3. Budget - The budget should have a breakdown of the costs you are requesting funding for. Your budget need not exceed one page.

  4. Current and pending support - A statement of current and pending support, consisting of the name of the proposal, the sponsor, the amount of funding requested, and whether the proposal is current or pending, must be supplied. These final three items should be submitted as a single, merged PDF.

Review Process: Awards will be based on the merit and necessity of your request (including your access, or lack thereof to alternative sources of funding), the clarity of your proposal, the potential of ESIA supplemental funding seeding further external funding, and the availability of funds.

Award Administration: PI’s will report expenses and receive reimbursements via the iBuy+ Expense Reporting System. PI’s are expected to expend the award funds in a manner consistent with the approved budgetand in keeping with GW and Elliott School policies. Please note, expenses must be submitted within sixty days of the date such expenses were incurred or paid (thirty days if expenses are paid for with a PCard). For more information on expense reporting and compliance, please see the iBuy+ Finance Division webpage and consult the GW Travel, Entertainment, and Business Expense Reimbursement Manual.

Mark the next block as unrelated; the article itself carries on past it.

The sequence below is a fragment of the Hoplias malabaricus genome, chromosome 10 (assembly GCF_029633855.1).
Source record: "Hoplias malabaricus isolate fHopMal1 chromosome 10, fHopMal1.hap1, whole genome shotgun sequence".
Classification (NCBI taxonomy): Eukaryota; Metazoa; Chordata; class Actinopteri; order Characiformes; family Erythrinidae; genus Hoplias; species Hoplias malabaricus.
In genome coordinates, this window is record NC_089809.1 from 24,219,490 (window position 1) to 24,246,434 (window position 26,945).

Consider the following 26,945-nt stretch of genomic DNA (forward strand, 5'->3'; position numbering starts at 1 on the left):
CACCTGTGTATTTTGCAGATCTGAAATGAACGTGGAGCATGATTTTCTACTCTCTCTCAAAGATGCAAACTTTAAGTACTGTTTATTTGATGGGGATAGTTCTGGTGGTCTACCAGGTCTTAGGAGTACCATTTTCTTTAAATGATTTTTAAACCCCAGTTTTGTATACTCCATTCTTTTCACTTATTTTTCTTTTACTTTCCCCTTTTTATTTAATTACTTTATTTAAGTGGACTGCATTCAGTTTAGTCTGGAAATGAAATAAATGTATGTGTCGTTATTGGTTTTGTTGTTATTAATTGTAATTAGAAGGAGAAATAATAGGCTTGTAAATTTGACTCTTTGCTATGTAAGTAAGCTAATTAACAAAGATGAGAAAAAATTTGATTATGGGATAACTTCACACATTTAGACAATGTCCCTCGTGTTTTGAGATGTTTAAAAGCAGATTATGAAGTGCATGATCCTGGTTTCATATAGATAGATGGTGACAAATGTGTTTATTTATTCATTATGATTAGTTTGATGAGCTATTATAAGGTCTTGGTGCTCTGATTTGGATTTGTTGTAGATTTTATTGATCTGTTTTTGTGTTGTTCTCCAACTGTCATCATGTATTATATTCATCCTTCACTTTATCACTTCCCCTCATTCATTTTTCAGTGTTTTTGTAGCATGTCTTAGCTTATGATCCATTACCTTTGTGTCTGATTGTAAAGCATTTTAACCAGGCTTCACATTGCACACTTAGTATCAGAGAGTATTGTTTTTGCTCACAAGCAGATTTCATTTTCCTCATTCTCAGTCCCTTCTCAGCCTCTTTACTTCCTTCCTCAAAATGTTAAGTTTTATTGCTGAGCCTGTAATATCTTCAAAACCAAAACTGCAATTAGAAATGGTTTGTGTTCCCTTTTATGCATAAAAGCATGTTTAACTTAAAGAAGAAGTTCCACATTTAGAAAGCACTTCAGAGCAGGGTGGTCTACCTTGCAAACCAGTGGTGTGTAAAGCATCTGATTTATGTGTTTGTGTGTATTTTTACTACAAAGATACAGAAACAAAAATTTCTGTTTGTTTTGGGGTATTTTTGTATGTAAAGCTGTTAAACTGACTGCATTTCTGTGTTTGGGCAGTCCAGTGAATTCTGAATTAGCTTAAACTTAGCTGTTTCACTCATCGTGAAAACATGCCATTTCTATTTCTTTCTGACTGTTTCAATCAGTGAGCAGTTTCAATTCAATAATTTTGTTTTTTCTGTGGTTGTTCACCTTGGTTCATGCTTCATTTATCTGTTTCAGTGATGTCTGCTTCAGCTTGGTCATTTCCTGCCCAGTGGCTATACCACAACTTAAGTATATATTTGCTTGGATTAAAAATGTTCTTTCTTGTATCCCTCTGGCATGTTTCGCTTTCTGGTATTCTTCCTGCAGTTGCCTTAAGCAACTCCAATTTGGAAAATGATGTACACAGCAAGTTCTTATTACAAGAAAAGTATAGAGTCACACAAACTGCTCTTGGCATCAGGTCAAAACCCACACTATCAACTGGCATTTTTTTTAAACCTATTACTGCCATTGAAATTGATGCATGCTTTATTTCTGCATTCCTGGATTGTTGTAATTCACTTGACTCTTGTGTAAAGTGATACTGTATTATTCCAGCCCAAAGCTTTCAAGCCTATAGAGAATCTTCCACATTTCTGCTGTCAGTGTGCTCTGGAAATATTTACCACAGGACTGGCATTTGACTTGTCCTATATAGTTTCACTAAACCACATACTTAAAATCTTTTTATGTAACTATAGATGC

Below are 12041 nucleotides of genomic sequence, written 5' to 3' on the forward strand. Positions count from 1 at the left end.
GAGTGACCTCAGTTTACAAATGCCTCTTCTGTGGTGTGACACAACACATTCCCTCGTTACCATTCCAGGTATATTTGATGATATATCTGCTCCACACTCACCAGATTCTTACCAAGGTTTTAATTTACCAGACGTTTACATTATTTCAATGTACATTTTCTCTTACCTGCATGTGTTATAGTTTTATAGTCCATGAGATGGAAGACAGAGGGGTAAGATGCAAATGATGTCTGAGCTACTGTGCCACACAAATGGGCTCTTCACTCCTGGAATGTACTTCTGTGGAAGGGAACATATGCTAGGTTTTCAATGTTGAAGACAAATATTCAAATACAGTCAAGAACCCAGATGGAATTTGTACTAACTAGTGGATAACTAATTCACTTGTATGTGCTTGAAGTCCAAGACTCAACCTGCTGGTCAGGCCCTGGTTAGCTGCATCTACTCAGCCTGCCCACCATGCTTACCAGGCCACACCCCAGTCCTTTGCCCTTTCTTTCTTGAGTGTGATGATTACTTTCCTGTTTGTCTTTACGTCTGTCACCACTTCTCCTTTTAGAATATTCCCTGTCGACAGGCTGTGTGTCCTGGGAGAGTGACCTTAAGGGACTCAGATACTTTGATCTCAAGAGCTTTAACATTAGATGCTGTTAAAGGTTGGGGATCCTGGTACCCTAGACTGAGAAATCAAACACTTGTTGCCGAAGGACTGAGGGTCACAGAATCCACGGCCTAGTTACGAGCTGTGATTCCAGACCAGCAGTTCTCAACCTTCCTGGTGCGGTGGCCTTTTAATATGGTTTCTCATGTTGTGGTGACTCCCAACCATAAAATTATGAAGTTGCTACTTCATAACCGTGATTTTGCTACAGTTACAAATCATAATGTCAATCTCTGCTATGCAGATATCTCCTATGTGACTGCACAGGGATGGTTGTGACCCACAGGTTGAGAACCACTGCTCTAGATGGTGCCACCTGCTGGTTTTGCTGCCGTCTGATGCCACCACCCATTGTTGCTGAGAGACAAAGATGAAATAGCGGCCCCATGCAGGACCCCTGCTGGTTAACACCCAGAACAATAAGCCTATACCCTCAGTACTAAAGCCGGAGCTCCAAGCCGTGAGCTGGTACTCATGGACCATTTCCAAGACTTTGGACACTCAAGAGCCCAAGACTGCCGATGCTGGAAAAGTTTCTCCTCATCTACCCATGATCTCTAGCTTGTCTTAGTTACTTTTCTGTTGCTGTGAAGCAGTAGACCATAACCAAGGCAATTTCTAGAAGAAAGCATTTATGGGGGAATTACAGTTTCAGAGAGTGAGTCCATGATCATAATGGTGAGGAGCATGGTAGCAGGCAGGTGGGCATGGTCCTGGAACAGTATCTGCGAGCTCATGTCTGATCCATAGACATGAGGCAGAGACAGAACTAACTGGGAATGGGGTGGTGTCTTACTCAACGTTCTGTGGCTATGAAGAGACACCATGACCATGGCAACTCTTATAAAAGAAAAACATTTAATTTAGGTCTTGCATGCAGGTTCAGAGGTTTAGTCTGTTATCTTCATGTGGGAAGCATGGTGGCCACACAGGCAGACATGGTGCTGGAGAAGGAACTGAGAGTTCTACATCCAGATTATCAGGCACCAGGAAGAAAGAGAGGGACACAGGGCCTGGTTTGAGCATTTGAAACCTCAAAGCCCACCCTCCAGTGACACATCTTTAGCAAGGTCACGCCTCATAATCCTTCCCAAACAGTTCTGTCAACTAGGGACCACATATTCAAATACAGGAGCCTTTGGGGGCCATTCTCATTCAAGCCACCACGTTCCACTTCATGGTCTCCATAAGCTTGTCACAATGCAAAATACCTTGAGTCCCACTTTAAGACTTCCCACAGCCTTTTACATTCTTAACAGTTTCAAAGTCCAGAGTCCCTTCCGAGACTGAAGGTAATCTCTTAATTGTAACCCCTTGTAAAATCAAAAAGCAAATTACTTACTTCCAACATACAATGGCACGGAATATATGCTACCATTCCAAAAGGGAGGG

FUNDED PROPOSALS INVOLVING HUMAN RESEARCH PARTICIPANTS, USE OF ANIMALS, HAZARDOUS MATERIALS, AND RADIATION SOURCES must be approved through the Office of Human Research, the Office of Compliance and Privacy, the Office of Research Integrity, and/or the Technology Commercialization Office before the actual research begins.

For more information, consult these pages:

Office of Human Research

Office of Animal Research

Office of Laboratory Safety

All travel must adhere to GW’s Travel Policy found here:

Domestic Travel

International Travel

Final Report: Recipients are required to submit a brief written report detailing the use and impact of the expended award to [email protected] no later than 30 days after the end of the award period. Reports need not exceed one page

Charles Glaser Named Winner of 2020 Michael E. Brown Research Prize

Charles Glaser headshot